“There are over 3,000 T3 Motion vehicles in operation, spanning nearly 30 countries worldwide and logging over 20,000,000 miles. These vehicles are currently used by the Pentagon, U.S. Central Intelligence Agency (CIA) and Federal Bureau of Investigation (FBI), police departments, cities, municipalities, universities, airports, ports, military bases and other high-profile venues.”

Now it’s coming to consumers, with the following bragging rights:

operating cost of less than 1 cent per mile400 mpga “hot-swappable, plug-and-play battery module design that allows continuous vehicle operation without the downtime normally associated with the charging process”100% electriccharges in less than 3 hours25-40 miles per chargecamera/GPS option

Looks like a fun, nifty vehicle.

View the original article here

Tuesday, December 13, 2011

Third Gigantic Solar Roof in US – Apple Gets Visionary Headquarters

A just released update for the plans for the new Apple headquarters in Silicon Valley shows a modification to include solar panels covering the entire roof. ARUP North America and local engineering firm Kier & Wright will collaborate on the Foster + Partners plans to convert the new headquarters to a solar powerhouse.

Sustainable architects Foster + Partners are no strangers to visionary design concepts; their work includes the first ever port for commercial space travel. On the Apple building almost all of the 750,000 square foot building, as well as possibly a good part of the parking garage (another 320,000 square feet) will be sport a 5 MW solar array, enough power to supply nearly all the power needs of the huge campus.

The only comparable installations are a pair in New Jersey – which is home to the most favorable solar SREC market in the US. New Jersey SRECs (Solar Renewable Energy Credits) essentially make it possible to earn a guaranteed profit off of a solar roof for the next 20 years, at much better rates than the stock market.

The two are for Toys’r'Us - which has put up a 5.38 MW system on the roof of a distribution center, and Avidan Energy Systems which has a 4.26 MW system. In New Jersey, if utilities do not add a certain amount of renewable energy every year to the grid to meet their Renewable Portfolio Standard (RPS) the utilities must buy a SREC certificate showing that some one else is shipping that much power to the grid.

Some solar is a requirement. Utilities must put over 200 MW of solar power onto the grid, or 3 percent of the energy they sell by 2020 (and that rises to 5 percent by 2026) or buy SRECs showing that someone else has done so. So Toys’r'Us and Avidan are making are fortune off selling their SRECs showing how much solar energy they are putting on the grid each year.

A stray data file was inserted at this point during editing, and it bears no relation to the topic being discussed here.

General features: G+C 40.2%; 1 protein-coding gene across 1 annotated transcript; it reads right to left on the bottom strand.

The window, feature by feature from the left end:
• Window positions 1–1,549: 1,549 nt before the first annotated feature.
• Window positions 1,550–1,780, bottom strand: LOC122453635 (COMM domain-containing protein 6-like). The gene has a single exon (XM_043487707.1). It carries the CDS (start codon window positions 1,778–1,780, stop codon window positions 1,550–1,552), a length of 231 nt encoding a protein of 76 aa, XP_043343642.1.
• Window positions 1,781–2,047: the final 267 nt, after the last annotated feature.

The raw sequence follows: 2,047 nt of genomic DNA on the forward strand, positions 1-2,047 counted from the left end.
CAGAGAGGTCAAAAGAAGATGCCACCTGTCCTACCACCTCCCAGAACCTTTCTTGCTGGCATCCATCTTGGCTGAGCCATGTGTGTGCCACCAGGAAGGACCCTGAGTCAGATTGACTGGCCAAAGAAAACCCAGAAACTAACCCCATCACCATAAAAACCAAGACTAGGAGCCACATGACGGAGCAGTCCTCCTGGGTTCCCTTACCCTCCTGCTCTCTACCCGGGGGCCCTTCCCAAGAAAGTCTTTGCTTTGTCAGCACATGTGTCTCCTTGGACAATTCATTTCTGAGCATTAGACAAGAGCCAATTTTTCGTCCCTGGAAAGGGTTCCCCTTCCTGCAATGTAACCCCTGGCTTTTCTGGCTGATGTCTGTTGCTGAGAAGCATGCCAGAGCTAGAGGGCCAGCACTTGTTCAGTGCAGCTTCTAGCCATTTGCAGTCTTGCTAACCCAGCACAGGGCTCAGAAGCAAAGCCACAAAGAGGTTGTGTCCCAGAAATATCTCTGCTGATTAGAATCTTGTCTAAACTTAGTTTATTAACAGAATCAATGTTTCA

Apple also plans to solar-power a building in Maiden, North Carolina where it has 174 acres of usable space – enough for a fair bit of power – to supply a $1 billion data center. While you only need about as much (roof) space as a decent-sized living room to power the average home, commercial data centers have much more intensive energy needs.

View the original article here

Monday, December 12, 2011

Herbs The Natural Alternative

Drug Companies Make Millions In Profits Each Year.

Never Pay For Expensive 'Over The Counter Medicines' Again - Even If You CAN Afford It.

Are you sick and tired of paying out hundreds of dollars for prescription medicines that only seem to make you feel worse?

For centuries there have been alternative ways to heal and prevent disease, but drug and pharmaceutical companies make enormous amounts of money and dismiss these treatments as fake.

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Sunday, December 11, 2011

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Saturday, December 10, 2011

Solar Training Mandatory to Produce Efficient Solar Thermal Installations

In 2008, the United States' solar thermal industry underwent a period of noteworthy growth. With the Great Recession in full force in 2009, the economic situation worsened and lowered consumer spending as well as decreased the demand in the solar thermal industry. In 2010, the solar thermal industry slowly recovered and experienced an optimistic growth in which solar thermal installations began to increase in popularity. Consumers started realizing that solar thermal installations are a very efficient technology that greatly improve the return on investment and increases their property's value.